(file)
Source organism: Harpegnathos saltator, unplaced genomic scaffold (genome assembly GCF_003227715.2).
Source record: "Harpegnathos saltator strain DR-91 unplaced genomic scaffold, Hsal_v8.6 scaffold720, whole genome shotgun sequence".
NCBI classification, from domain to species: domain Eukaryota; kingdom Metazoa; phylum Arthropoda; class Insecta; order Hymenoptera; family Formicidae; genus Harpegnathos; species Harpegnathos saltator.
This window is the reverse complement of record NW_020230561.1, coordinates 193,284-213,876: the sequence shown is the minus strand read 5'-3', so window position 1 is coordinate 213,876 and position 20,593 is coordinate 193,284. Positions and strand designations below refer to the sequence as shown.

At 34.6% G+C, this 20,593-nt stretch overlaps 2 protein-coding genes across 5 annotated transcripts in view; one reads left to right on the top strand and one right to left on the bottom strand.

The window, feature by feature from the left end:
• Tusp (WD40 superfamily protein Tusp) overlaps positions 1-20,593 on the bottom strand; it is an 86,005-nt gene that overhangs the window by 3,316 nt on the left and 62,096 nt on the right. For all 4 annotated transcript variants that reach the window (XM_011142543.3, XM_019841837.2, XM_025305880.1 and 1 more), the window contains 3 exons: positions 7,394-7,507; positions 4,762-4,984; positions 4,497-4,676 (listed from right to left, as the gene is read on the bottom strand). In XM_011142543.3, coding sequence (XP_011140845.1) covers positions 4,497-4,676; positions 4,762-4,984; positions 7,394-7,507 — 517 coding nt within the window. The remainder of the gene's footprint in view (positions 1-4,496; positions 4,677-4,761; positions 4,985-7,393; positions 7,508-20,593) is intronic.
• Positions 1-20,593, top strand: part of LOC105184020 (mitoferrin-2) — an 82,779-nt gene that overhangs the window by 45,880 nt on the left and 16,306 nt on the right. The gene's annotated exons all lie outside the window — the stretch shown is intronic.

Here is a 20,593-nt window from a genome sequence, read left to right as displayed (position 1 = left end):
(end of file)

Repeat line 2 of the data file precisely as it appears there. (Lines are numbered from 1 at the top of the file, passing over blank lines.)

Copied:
Source record: "Harpegnathos saltator strain DR-91 unplaced genomic scaffold, Hsal_v8.6 scaffold720, whole genome shotgun sequence".